Holidaying on your own is great.
Some people shy away from dinner for one, or days spent in their own company. But I don’t.
Of course, I love it when a bunch of us get together to explore somewhere new, or to traipse over hill and dale before scoffing down a hearty dinner and bundling into a leaky tent. But holidaying on your own gives you so much … well, time alone.
With no one to talk to, and no one to please but yourself, you can indulge in a luxurious amount of reading – the truly absorbing, head-down sort of reading you never have time for at home – as well as an almost indecent amount of navel-gazing. Which is what I have, quite shamelessly, been doing.
And in amongst all this reading and thinking, I’ve come to wonder if – just possibly – I might be happier without a man in my life.
Maybe I’m actually happier on my own.
It seems a bit of a strange thought, all things considered, but as I look back over my various love stories, I have to concede that, in recent years at least, I’m pretty rubbish at being in a relationship.
Falling in love isn’t the problem, however rare an occurrence it might be. No, my problems start when all the hearts and flowers have been packed away and the nitty gritty of real life kicks in.
Maybe I expect too much, or maybe I’ve just not been with the right person, but lately, I seem to have spent a lot of my time en deux feeling underappreciated, undervalued and underloved. And when I feel like that I start to get clingy. And feeling clingy is, in my experience, the beginning of the end: if you feel yourself needing more and more reassurance of the other person’s love for you, either you’re too needy or they just don’t love you that much.
Either way, it’s going to end in tears.
Take the Uni Boy fiasco, for example. (And before you say it, yes, I know this is a bad example, since it was never really a proper relationship anyway. But hang on in there…) The more rejected I felt, the more tightly I tried to hang on. But you can’t hang on to someone who doesn’t want to be there, so I was just setting myself up for disappointment.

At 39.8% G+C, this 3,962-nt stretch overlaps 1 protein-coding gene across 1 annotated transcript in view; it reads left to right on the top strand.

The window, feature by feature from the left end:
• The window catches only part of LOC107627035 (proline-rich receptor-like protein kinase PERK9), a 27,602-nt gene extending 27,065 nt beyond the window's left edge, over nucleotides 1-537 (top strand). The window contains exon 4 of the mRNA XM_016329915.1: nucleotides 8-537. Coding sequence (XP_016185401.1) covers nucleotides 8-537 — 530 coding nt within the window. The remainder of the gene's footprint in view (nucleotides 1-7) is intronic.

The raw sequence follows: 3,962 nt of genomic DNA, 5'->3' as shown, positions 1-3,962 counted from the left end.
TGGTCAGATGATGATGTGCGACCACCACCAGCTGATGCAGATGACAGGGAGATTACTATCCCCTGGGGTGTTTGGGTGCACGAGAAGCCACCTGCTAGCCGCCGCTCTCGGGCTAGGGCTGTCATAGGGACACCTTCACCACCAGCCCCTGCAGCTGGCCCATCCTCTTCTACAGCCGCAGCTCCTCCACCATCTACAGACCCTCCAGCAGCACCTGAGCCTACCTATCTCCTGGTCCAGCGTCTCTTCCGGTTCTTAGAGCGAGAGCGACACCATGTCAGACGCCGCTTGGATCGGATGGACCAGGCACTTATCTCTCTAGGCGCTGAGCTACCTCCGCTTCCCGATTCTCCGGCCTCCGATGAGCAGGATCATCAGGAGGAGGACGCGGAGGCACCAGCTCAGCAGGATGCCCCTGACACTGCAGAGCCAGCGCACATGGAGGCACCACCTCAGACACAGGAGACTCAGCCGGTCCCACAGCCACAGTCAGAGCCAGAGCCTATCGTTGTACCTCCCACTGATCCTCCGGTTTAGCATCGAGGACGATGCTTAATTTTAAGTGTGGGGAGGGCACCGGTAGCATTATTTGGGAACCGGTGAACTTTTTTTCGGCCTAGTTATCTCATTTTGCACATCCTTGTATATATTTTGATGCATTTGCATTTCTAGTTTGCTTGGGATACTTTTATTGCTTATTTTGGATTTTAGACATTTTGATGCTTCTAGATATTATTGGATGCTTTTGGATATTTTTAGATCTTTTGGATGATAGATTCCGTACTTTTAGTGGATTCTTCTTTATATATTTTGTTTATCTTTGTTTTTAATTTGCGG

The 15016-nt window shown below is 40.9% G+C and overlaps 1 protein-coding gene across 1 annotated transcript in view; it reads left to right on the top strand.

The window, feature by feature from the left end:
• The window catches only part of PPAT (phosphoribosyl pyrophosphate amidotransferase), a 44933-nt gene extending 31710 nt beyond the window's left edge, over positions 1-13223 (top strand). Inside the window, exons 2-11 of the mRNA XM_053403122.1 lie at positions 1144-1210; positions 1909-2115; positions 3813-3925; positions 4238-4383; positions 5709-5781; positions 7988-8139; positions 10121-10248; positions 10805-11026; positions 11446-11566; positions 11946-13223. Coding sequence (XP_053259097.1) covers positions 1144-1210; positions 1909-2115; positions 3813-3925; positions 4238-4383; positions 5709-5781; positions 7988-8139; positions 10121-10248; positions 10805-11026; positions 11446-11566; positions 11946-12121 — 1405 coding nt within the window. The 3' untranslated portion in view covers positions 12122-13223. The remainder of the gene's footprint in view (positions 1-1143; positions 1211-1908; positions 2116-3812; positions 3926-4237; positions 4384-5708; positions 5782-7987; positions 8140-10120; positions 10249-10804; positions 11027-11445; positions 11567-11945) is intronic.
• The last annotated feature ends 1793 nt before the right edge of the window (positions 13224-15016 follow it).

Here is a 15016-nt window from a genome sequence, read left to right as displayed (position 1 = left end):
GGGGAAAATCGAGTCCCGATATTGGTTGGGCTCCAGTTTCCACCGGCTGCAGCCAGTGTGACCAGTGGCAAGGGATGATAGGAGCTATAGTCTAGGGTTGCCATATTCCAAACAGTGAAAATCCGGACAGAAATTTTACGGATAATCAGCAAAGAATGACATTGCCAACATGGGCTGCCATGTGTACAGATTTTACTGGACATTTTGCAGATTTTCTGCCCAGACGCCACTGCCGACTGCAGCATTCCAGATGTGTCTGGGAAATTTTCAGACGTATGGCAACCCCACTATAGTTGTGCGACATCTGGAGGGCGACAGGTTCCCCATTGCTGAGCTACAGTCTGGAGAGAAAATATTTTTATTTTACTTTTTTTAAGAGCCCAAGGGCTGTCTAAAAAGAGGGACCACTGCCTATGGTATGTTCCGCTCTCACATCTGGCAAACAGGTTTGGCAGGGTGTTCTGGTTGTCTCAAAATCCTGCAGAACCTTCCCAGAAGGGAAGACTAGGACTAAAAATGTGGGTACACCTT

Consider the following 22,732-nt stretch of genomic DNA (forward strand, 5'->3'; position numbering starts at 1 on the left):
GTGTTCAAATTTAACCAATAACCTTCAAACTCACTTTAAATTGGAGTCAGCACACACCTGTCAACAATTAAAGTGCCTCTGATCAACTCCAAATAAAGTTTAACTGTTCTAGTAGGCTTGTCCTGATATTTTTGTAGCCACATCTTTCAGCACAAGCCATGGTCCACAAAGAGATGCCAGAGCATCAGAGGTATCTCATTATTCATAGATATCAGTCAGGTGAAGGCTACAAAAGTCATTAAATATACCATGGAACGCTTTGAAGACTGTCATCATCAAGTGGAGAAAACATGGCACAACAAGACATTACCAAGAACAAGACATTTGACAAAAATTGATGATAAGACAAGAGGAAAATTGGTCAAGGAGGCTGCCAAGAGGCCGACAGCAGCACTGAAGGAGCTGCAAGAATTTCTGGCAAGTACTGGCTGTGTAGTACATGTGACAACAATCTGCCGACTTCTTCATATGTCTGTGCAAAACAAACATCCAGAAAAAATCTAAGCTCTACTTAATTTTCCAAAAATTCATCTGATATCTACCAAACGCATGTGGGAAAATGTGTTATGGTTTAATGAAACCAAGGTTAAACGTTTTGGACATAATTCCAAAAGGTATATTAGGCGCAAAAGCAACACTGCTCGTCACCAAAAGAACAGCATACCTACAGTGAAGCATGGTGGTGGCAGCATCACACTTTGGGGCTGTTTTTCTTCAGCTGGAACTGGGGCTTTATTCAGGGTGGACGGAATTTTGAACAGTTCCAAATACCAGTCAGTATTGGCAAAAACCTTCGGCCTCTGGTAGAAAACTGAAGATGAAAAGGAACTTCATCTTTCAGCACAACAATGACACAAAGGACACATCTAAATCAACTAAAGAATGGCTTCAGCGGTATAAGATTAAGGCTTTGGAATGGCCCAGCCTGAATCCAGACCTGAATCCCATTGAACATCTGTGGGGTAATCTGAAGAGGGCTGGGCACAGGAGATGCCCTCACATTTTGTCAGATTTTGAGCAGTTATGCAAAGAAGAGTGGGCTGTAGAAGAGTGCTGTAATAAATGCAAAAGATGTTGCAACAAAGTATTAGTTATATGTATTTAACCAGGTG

Of course, it’s easy to be confused by someone who tells you they love you one minute, and reminds you that you’re “just friends” the next. Someone who’s happy to take all the nice parts of being in a relationship … without ever calling it a relationship or assuming any of the responsibilities the title implies. But hey.
The point is that I spent a lot of time tolerating something that wasn’t quite what I wanted, because something seemed better than nothing.
The rollercoaster excitement of the good times kept me going through the bad times; like a junkie waiting for a fix, I waded through all the bad stuff for the glorious moments of harmony and fun that I knew were always just around the corner.
And it seems that’s not my only problem.
Looking back over the years, I can see that when someone says they love me, I just can’t accept that it’s true. I can’t accept that they won’t, at any moment, cheat on me or pack their bags and leave. And the thought of that moment makes me sad and suspicious and I start questioning their every move.
By attempting to not be made to look stupid by their infidelity, I’m actually driving them away. The case of Uni Boy, in which neither of us invested 100%, merely gave me the detachment I needed to see what I do and why.
Now, I know plenty of people manage to have harmonious and stable relationships, built on trust and understanding. I just don’t think I’m one of them. And if I were rubbish at ice-skating, or playing the violin, after giving it my very best shot, I’d give up.
So why am I supposed to pursue a relationship at all costs?
Although that the nameless, faceless entity that is “society” – to say nothing of my mother – wants me to settle into socially-acceptable coupledom, it seems to be something that’s just not within my abilities.
Sure, I’d love to have the whole family thing, with a devoted husband and curly-haired children squealing delightedly in the garden. But what if I’m just not capable? Should I keep flogging towards an impossible goal, hoping that if I fail enough times, sooner or later I’ll get the hang of it? Or is it more sensible to accept that it’s just not my skill, and get on with something I can excel at?
Since I seem to have no choice in the matter anyway, I suppose it all comes down to my attitude … and there’s nothing like a bit of time on your own to make you feel invincible. I can decide to ride the rollercoaster, hanging on for grim death, or I can choose to hop off and accept that I’m doing just fine all by myself.
And since I’m sitting in the sunshine, with pescaito frito and vino blanco for one, you can probably guess which one I’m going choose…